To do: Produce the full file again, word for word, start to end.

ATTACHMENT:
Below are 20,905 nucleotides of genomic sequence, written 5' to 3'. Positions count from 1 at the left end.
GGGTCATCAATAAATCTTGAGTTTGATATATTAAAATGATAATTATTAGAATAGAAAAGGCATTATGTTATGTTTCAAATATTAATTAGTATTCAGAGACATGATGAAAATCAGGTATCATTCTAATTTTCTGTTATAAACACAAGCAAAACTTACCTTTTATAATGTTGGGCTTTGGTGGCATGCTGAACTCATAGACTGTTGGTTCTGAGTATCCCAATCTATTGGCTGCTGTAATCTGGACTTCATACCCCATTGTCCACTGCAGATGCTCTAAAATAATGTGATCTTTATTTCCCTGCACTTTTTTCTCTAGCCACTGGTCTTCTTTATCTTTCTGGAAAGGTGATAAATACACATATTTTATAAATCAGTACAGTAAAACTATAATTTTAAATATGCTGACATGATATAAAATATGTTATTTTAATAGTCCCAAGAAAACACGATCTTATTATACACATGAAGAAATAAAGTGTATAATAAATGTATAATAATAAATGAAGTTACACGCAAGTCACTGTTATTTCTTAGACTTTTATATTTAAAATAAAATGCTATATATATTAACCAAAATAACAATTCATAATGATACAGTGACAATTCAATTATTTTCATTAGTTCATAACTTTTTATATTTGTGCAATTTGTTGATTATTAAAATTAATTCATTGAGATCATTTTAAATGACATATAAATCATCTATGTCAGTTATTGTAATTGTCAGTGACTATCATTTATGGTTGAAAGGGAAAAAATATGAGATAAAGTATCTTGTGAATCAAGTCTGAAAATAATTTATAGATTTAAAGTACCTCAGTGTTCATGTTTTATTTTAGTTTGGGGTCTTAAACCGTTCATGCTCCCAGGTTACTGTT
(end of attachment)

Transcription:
Below are 20,905 nucleotides of genomic sequence, written 5' to 3'. Positions count from 1 at the left end.
GGGTCATCAATAAATCTTGAGTTTGATATATTAAAATGATAATTATTAGAATAGAAAAGGCATTATGTTATGTTTCAAATATTAATTAGTATTCAGAGACATGATGAAAATCAGGTATCATTCTAATTTTCTGTTATAAACACAAGCAAAACTTACCTTTTATAATGTTGGGCTTTGGTGGCATGCTGAACTCATAGACTGTTGGTTCTGAGTATCCCAATCTATTGGCTGCTGTAATCTGGACTTCATACCCCATTGTCCACTGCAGATGCTCTAAAATAATGTGATCTTTATTTCCCTGCACTTTTTTCTCTAGCCACTGGTCTTCTTTATCTTTCTGGAAAGGTGATAAATACACATATTTTATAAATCAGTACAGTAAAACTATAATTTTAAATATGCTGACATGATATAAAATATGTTATTTTAATAGTCCCAAGAAAACACGATCTTATTATACACATGAAGAAATAAAGTGTATAATAAATGTATAATAATAAATGAAGTTACACGCAAGTCACTGTTATTTCTTAGACTTTTATATTTAAAATAAAATGCTATATATATTAACCAAAATAACAATTCATAATGATACAGTGACAATTCAATTATTTTCATTAGTTCATAACTTTTTATATTTGTGCAATTTGTTGATTATTAAAATTAATTCATTGAGATCATTTTAAATGACATATAAATCATCTATGTCAGTTATTGTAATTGTCAGTGACTATCATTTATGGTTGAAAGGGAAAAAATATGAGATAAAGTATCTTGTGAATCAAGTCTGAAAATAATTTATAGATTTAAAGTACCTCAGTGTTCATGTTTTATTTTAGTTTGGGGTCTTAAACCGTTCATGCTCCCAGGTTACTGTT